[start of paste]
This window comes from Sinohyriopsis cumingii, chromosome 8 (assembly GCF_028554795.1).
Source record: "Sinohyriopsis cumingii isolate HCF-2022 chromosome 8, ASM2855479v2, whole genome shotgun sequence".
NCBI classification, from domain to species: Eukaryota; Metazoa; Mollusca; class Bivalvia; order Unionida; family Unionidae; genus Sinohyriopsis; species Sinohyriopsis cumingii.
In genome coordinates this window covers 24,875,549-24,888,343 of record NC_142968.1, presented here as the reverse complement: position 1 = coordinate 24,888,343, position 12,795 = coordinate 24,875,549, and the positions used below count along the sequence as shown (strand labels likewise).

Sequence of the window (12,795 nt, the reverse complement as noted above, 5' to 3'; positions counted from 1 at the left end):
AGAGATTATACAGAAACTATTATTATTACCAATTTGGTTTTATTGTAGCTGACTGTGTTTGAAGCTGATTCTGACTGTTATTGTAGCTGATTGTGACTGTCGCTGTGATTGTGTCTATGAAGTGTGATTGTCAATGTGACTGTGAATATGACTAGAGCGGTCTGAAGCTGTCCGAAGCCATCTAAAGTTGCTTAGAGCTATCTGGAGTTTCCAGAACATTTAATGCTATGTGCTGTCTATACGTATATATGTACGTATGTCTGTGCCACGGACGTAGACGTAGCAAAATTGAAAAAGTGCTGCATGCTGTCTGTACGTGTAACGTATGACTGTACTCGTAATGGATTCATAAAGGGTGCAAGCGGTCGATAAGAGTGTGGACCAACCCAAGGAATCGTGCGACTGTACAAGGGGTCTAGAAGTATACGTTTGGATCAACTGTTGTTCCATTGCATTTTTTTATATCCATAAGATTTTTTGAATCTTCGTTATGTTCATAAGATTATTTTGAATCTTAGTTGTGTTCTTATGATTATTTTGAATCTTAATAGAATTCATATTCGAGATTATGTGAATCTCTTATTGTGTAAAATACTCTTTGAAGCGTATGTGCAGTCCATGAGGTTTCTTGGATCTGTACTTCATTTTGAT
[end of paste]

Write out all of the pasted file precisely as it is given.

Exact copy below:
This window comes from Sinohyriopsis cumingii, chromosome 8 (assembly GCF_028554795.1).
Source record: "Sinohyriopsis cumingii isolate HCF-2022 chromosome 8, ASM2855479v2, whole genome shotgun sequence".
NCBI classification, from domain to species: Eukaryota; Metazoa; Mollusca; class Bivalvia; order Unionida; family Unionidae; genus Sinohyriopsis; species Sinohyriopsis cumingii.
In genome coordinates this window covers 24,875,549-24,888,343 of record NC_142968.1, presented here as the reverse complement: position 1 = coordinate 24,888,343, position 12,795 = coordinate 24,875,549, and the positions used below count along the sequence as shown (strand labels likewise).

Sequence of the window (12,795 nt, the reverse complement as noted above, 5' to 3'; positions counted from 1 at the left end):
AGAGATTATACAGAAACTATTATTATTACCAATTTGGTTTTATTGTAGCTGACTGTGTTTGAAGCTGATTCTGACTGTTATTGTAGCTGATTGTGACTGTCGCTGTGATTGTGTCTATGAAGTGTGATTGTCAATGTGACTGTGAATATGACTAGAGCGGTCTGAAGCTGTCCGAAGCCATCTAAAGTTGCTTAGAGCTATCTGGAGTTTCCAGAACATTTAATGCTATGTGCTGTCTATACGTATATATGTACGTATGTCTGTGCCACGGACGTAGACGTAGCAAAATTGAAAAAGTGCTGCATGCTGTCTGTACGTGTAACGTATGACTGTACTCGTAATGGATTCATAAAGGGTGCAAGCGGTCGATAAGAGTGTGGACCAACCCAAGGAATCGTGCGACTGTACAAGGGGTCTAGAAGTATACGTTTGGATCAACTGTTGTTCCATTGCATTTTTTTATATCCATAAGATTTTTTGAATCTTCGTTATGTTCATAAGATTATTTTGAATCTTAGTTGTGTTCTTATGATTATTTTGAATCTTAATAGAATTCATATTCGAGATTATGTGAATCTCTTATTGTGTAAAATACTCTTTGAAGCGTATGTGCAGTCCATGAGGTTTCTTGGATCTGTACTTCATTTTGAT